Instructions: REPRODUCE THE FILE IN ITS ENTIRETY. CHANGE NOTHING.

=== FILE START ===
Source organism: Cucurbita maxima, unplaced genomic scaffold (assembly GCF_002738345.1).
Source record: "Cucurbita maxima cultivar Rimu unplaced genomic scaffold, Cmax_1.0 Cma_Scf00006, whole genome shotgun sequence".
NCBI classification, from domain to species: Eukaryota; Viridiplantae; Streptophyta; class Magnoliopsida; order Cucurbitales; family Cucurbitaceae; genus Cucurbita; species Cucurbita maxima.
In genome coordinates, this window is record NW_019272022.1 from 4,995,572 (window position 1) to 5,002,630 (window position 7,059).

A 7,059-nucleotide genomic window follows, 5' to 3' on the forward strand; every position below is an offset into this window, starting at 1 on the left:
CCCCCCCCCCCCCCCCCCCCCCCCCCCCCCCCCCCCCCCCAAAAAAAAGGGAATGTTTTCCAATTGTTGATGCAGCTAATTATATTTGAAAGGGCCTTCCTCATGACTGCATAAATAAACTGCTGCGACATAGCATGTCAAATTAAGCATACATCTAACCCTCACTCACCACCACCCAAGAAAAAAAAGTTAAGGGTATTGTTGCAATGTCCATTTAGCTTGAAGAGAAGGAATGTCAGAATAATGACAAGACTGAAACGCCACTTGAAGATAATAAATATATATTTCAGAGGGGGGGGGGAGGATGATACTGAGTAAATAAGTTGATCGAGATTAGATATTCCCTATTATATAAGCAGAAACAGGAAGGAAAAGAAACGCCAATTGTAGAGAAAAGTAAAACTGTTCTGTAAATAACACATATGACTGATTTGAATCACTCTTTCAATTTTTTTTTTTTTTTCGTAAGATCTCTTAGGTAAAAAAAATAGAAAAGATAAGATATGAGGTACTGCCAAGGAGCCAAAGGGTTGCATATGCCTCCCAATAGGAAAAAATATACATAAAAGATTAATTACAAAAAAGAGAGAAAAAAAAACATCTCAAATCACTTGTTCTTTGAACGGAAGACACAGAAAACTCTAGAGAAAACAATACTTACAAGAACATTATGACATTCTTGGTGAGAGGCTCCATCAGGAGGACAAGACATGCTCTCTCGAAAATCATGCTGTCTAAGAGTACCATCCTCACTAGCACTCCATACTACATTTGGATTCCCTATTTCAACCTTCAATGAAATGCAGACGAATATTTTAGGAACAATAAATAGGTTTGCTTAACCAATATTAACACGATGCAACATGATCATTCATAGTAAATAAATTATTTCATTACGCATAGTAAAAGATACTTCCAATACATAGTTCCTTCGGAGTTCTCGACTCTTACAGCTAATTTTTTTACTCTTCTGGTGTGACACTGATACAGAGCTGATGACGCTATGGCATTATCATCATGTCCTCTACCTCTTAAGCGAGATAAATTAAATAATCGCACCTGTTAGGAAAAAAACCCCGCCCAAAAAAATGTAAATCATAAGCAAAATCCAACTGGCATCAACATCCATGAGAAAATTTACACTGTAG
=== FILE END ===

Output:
Source organism: Cucurbita maxima, unplaced genomic scaffold (assembly GCF_002738345.1).
Source record: "Cucurbita maxima cultivar Rimu unplaced genomic scaffold, Cmax_1.0 Cma_Scf00006, whole genome shotgun sequence".
NCBI classification, from domain to species: Eukaryota; Viridiplantae; Streptophyta; class Magnoliopsida; order Cucurbitales; family Cucurbitaceae; genus Cucurbita; species Cucurbita maxima.
In genome coordinates, this window is record NW_019272022.1 from 4,995,572 (window position 1) to 5,002,630 (window position 7,059).

A 7,059-nucleotide genomic window follows, 5' to 3' on the forward strand; every position below is an offset into this window, starting at 1 on the left:
CCCCCCCCCCCCCCCCCCCCCCCCCCCCCCCCCCCCCCCCAAAAAAAAGGGAATGTTTTCCAATTGTTGATGCAGCTAATTATATTTGAAAGGGCCTTCCTCATGACTGCATAAATAAACTGCTGCGACATAGCATGTCAAATTAAGCATACATCTAACCCTCACTCACCACCACCCAAGAAAAAAAAGTTAAGGGTATTGTTGCAATGTCCATTTAGCTTGAAGAGAAGGAATGTCAGAATAATGACAAGACTGAAACGCCACTTGAAGATAATAAATATATATTTCAGAGGGGGGGGGGAGGATGATACTGAGTAAATAAGTTGATCGAGATTAGATATTCCCTATTATATAAGCAGAAACAGGAAGGAAAAGAAACGCCAATTGTAGAGAAAAGTAAAACTGTTCTGTAAATAACACATATGACTGATTTGAATCACTCTTTCAATTTTTTTTTTTTTTTCGTAAGATCTCTTAGGTAAAAAAAATAGAAAAGATAAGATATGAGGTACTGCCAAGGAGCCAAAGGGTTGCATATGCCTCCCAATAGGAAAAAATATACATAAAAGATTAATTACAAAAAAGAGAGAAAAAAAAACATCTCAAATCACTTGTTCTTTGAACGGAAGACACAGAAAACTCTAGAGAAAACAATACTTACAAGAACATTATGACATTCTTGGTGAGAGGCTCCATCAGGAGGACAAGACATGCTCTCTCGAAAATCATGCTGTCTAAGAGTACCATCCTCACTAGCACTCCATACTACATTTGGATTCCCTATTTCAACCTTCAATGAAATGCAGACGAATATTTTAGGAACAATAAATAGGTTTGCTTAACCAATATTAACACGATGCAACATGATCATTCATAGTAAATAAATTATTTCATTACGCATAGTAAAAGATACTTCCAATACATAGTTCCTTCGGAGTTCTCGACTCTTACAGCTAATTTTTTTACTCTTCTGGTGTGACACTGATACAGAGCTGATGACGCTATGGCATTATCATCATGTCCTCTACCTCTTAAGCGAGATAAATTAAATAATCGCACCTGTTAGGAAAAAAACCCCGCCCAAAAAAATGTAAATCATAAGCAAAATCCAACTGGCATCAACATCCATGAGAAAATTTACACTGTAG